This record is a partial extract of the original cable. The full text of the original cable is not available.
1. (C) Summary: In an October 4 meeting with Ambassador
Kenny, EU Ambassador-designate to the United States John
Bruton noted his plans to work with Congress and through
public diplomacy to strengthen U.S.-EU relations. Bruton
said he would aim to underscore the policy objectives that
both sides shared and to reduce the focus on trans-Atlantic
differences. Ambassador Kenny encouraged this approach and
urged him to reach out to the U.S. business community and USG
agencies. Regarding key U.S.-EU issues, Bruton:
-- avoided predictions on the decision that the EU would take
on the China arms embargo;
-- related that Brussels was "desperately worried" about a
possible trade war over subsidies to aircraft manufacturers;
-- said that the EU had instructed him to make the resolution
of the FSC issue a priority in his dealings with Congress;
-- expressed concern that DHS would not be ready by next
autumn to implement biometric passport requirements; and
-- expressed EU hopes to engage the USG on efforts to curtail
international trade in small arms. End summary.
Bruton's Planned Approach to His Office
2. (C) In an October 4 meeting with the Ambassador, EU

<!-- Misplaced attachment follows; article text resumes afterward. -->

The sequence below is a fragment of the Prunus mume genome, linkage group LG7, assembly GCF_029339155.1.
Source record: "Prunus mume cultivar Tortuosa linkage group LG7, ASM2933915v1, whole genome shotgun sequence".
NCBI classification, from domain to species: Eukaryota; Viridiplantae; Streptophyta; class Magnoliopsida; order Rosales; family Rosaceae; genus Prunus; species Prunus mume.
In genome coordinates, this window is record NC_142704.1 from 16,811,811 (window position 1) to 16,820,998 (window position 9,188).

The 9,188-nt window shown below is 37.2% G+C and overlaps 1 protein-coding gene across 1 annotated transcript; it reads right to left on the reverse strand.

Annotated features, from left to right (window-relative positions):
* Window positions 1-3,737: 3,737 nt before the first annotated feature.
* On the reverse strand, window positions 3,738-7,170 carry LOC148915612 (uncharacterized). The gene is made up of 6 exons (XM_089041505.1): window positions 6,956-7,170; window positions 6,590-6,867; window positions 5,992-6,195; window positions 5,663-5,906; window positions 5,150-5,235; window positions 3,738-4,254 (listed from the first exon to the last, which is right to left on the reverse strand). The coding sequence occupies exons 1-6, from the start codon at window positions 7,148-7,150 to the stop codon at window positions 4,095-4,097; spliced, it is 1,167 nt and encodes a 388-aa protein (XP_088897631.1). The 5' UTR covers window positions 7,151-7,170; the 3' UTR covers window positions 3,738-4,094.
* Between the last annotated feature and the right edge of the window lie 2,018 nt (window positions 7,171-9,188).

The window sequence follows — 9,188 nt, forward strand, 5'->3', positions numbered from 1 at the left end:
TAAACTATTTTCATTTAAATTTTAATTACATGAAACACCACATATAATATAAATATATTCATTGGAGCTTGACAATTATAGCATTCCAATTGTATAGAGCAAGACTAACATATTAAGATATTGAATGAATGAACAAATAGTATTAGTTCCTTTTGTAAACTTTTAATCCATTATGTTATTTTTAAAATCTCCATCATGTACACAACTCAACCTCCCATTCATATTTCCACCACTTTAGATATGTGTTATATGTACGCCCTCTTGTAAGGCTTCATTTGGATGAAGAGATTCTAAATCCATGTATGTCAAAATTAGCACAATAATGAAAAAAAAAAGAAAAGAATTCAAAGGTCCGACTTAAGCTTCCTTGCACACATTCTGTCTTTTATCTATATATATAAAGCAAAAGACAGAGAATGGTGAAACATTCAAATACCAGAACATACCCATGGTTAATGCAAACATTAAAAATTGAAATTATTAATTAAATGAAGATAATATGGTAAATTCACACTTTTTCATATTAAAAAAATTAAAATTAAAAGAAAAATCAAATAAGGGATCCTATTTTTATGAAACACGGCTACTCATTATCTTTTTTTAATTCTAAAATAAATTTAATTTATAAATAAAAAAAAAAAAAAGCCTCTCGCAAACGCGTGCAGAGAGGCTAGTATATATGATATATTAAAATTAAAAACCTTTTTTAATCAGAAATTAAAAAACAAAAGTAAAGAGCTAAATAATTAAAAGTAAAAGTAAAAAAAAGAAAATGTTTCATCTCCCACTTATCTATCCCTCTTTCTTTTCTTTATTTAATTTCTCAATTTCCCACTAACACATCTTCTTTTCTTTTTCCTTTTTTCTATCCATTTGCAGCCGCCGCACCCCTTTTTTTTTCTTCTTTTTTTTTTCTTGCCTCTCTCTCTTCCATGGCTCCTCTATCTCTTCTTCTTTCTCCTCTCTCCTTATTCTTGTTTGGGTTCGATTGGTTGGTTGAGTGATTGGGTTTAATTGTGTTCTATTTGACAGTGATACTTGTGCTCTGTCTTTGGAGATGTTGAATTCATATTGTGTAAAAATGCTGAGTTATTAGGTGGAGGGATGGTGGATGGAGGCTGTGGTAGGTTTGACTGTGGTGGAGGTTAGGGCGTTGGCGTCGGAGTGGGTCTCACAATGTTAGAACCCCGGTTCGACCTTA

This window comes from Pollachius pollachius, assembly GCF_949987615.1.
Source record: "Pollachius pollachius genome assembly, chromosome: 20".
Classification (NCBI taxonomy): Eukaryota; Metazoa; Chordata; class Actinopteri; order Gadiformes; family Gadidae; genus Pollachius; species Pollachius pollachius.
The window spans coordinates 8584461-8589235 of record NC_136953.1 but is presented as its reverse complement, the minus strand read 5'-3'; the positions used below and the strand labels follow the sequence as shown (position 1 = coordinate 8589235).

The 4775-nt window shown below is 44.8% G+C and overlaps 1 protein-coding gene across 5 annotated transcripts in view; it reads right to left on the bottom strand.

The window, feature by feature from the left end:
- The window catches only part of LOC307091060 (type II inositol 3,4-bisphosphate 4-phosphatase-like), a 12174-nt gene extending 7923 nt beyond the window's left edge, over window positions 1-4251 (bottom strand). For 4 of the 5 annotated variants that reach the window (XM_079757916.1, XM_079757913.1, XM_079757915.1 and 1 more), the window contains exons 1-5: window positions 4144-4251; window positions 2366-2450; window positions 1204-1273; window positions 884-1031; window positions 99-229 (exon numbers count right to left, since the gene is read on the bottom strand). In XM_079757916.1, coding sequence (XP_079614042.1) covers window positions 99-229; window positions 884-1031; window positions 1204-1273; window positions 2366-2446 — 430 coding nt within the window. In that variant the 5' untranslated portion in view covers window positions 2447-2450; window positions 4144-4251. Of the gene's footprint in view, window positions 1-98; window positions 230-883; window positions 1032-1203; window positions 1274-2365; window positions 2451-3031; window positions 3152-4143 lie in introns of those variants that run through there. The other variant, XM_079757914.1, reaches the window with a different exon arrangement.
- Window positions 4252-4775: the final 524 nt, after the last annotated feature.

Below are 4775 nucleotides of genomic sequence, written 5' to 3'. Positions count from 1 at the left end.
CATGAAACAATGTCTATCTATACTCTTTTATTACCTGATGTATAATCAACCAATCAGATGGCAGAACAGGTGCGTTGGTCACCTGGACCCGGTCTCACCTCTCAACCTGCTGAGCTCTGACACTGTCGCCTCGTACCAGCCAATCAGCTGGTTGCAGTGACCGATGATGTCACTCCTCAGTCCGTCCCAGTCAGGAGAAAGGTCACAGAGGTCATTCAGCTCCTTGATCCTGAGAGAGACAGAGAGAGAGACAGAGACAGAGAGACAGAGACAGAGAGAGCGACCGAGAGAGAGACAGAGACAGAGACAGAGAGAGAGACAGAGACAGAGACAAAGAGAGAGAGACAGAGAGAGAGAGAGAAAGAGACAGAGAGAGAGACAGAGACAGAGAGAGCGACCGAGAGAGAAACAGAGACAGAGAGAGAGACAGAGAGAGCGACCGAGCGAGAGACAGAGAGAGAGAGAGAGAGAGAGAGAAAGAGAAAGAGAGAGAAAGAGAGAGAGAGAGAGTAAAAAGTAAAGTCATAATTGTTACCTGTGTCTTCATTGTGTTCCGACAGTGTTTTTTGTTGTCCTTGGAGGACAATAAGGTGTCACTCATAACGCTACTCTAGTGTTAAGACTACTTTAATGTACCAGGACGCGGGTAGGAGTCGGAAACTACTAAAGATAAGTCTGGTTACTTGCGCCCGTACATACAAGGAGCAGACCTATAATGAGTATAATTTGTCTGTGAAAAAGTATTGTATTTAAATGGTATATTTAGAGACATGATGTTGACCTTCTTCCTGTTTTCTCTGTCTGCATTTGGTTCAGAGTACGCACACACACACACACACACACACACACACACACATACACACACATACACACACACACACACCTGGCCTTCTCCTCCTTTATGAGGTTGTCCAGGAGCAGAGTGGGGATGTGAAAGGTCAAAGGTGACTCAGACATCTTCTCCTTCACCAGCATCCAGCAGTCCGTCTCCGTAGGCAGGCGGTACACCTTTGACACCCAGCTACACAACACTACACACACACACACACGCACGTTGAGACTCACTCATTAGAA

Ambassador-designate to the United States John Bruton (bio
reftel) said that he would focus on Congress in his efforts
to strengthen U.S.-EU relations. He noted his intention to
foster exchanges between Congress and the European
Parliament, with a view to preempting controversies that
might arise through unilateral legislative action by either
side. Bruton mentioned that he was sensitive to the
influence that interaction between Congress and the
Administration had on the USG approach to Europe, having seen
the occasionally contentious interplay among the European
Commission, Council, and Parliament on U.S. policy. He
anticipated that Irish ethnic U.S. Representatives and
Senators would provide entre for his dealings with Congress.
He expressed concern, however, about the degree to which
partisanship would hamper such outreach, noting that the
bipartisan spirit that he had seen during his visits to
Washington in the early 1970s had disappeared.
3. (C) Bruton also planned substantial public diplomacy
during his tenure. He envisioned speaking engagements to
address possibilities for U.S.-EU cooperation on issues like
democratization, which the European public had inaccurately
associated with U.S. neo-conservatism. He would also try to
give his listeners a better sense of the way that EU
authorities interacted with the EU Member States -- a subject
that even most Europeans did not understand, he observed.
Quoting Freud, Bruton said that the overall goal of his
efforts would be to redress "the narcissism of small
differences" in U.S.-EU relations and to highlight the
abundance of shared objectives.
4. (C) The Ambassador encouraged Bruton's outreach to
Congress and urged him to work with the U.S. business
community and with USG agencies, including the State
Department. The Ambassador suggested, in particular, that
Bruton meet with USTR Zoellick to review U.S.-EU trade
issues, noting that trans-Atlantic trade relations were the